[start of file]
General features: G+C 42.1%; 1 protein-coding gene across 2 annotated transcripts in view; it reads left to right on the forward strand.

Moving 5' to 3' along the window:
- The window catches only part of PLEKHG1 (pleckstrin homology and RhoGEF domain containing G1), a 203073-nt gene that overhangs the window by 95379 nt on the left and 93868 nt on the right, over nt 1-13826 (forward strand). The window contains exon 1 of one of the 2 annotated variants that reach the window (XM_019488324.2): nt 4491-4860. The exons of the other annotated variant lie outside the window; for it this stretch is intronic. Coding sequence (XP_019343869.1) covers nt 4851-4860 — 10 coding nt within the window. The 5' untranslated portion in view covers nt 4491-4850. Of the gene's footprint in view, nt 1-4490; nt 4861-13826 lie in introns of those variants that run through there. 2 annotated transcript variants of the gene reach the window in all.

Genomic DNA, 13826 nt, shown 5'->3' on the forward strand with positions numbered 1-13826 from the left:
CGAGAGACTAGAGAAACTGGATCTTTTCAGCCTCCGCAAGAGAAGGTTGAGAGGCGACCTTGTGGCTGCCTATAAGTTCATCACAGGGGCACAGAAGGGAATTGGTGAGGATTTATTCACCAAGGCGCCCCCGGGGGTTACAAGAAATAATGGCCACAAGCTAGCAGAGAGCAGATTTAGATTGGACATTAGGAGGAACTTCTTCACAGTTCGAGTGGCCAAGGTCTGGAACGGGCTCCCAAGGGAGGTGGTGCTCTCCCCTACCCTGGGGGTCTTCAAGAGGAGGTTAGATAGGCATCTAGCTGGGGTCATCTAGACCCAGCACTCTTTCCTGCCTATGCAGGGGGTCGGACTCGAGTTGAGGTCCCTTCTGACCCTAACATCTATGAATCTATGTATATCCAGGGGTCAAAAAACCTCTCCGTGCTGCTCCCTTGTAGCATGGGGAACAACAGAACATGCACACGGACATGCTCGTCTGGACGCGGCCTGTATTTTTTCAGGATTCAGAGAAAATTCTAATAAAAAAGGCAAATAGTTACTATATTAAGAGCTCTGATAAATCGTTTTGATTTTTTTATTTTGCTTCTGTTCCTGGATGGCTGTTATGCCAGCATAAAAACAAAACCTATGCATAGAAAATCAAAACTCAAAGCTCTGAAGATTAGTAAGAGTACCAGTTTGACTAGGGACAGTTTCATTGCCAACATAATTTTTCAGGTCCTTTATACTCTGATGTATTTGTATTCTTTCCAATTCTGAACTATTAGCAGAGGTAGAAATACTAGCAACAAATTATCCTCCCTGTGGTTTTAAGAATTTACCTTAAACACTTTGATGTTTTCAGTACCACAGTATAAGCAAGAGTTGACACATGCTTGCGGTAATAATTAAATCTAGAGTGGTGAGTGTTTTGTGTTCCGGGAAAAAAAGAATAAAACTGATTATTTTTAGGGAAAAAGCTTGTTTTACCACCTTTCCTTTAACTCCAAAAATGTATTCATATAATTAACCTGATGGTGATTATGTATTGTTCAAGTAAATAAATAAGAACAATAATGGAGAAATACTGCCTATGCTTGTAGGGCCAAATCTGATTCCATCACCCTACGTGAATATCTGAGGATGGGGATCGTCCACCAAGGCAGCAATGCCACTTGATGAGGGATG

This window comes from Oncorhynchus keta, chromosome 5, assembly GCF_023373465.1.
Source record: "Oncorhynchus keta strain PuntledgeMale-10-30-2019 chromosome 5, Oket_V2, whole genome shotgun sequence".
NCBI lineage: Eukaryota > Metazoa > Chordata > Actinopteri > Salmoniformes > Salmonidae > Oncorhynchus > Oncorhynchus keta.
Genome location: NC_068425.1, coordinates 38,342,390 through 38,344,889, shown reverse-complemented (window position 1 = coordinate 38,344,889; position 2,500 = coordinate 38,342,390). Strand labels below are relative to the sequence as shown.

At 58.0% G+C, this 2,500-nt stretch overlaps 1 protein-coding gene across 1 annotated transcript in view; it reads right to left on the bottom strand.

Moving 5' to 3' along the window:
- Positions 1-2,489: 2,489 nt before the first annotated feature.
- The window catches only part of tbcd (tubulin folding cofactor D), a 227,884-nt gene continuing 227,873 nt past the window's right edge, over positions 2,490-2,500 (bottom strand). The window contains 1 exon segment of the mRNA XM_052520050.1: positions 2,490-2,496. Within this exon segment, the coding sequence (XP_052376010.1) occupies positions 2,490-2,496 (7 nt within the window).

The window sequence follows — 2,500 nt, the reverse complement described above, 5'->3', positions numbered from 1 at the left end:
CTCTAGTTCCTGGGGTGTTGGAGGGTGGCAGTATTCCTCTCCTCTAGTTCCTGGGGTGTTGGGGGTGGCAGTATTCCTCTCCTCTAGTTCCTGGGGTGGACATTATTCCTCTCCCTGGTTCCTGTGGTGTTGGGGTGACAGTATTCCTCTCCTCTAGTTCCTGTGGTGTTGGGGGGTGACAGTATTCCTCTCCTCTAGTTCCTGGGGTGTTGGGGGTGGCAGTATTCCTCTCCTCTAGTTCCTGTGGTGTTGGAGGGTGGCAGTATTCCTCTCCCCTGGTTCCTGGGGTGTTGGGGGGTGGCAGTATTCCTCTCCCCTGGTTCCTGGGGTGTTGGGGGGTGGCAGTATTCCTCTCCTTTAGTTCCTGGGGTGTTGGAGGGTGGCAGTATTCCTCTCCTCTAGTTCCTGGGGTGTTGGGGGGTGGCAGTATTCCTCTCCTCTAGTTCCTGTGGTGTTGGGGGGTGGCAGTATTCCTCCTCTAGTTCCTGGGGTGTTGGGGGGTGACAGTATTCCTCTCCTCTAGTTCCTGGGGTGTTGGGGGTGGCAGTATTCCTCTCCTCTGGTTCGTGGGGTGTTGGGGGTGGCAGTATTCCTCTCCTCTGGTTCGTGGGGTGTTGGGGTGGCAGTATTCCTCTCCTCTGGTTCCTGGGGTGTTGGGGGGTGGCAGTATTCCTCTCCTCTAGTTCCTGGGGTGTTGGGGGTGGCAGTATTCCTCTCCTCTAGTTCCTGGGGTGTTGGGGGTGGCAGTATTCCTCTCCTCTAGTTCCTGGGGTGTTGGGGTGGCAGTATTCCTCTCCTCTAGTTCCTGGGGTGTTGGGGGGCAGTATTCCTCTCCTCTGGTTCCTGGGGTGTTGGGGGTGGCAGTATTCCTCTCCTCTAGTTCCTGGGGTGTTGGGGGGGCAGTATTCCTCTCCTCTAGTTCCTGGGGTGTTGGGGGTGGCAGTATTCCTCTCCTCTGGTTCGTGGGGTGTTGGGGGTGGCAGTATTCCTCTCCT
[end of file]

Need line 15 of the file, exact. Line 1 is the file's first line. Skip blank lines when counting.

CTCTAGTTCCTGGGGTGTTGGAGGGTGGCAGTATTCCTCTCCTCTAGTTCCTGGGGTGTTGGGGGTGGCAGTATTCCTCTCCTCTAGTTCCTGGGGTGGACATTATTCCTCTCCCTGGTTCCTGTGGTGTTGGGGTGACAGTATTCCTCTCCTCTAGTTCCTGTGGTGTTGGGGGGTGACAGTATTCCTCTCCTCTAGTTCCTGGGGTGTTGGGGGTGGCAGTATTCCTCTCCTCTAGTTCCTGTGGTGTTGGAGGGTGGCAGTATTCCTCTCCCCTGGTTCCTGGGGTGTTGGGGGGTGGCAGTATTCCTCTCCCCTGGTTCCTGGGGTGTTGGGGGGTGGCAGTATTCCTCTCCTTTAGTTCCTGGGGTGTTGGAGGGTGGCAGTATTCCTCTCCTCTAGTTCCTGGGGTGTTGGGGGGTGGCAGTATTCCTCTCCTCTAGTTCCTGTGGTGTTGGGGGGTGGCAGTATTCCTCCTCTAGTTCCTGGGGTGTTGGGGGGTGACAGTATTCCTCTCCTCTAGTTCCTGGGGTGTTGGGGGTGGCAGTATTCCTCTCCTCTGGTTCGTGGGGTGTTGGGGGTGGCAGTATTCCTCTCCTCTGGTTCGTGGGGTGTTGGGGTGGCAGTATTCCTCTCCTCTGGTTCCTGGGGTGTTGGGGGGTGGCAGTATTCCTCTCCTCTAGTTCCTGGGGTGTTGGGGGTGGCAGTATTCCTCTCCTCTAGTTCCTGGGGTGTTGGGGGTGGCAGTATTCCTCTCCTCTAGTTCCTGGGGTGTTGGGGTGGCAGTATTCCTCTCCTCTAGTTCCTGGGGTGTTGGGGGGCAGTATTCCTCTCCTCTGGTTCCTGGGGTGTTGGGGGTGGCAGTATTCCTCTCCTCTAGTTCCTGGGGTGTTGGGGGGGCAGTATTCCTCTCCTCTAGTTCCTGGGGTGTTGGGGGTGGCAGTATTCCTCTCCTCTGGTTCGTGGGGTGTTGGGGGTGGCAGTATTCCTCTCCT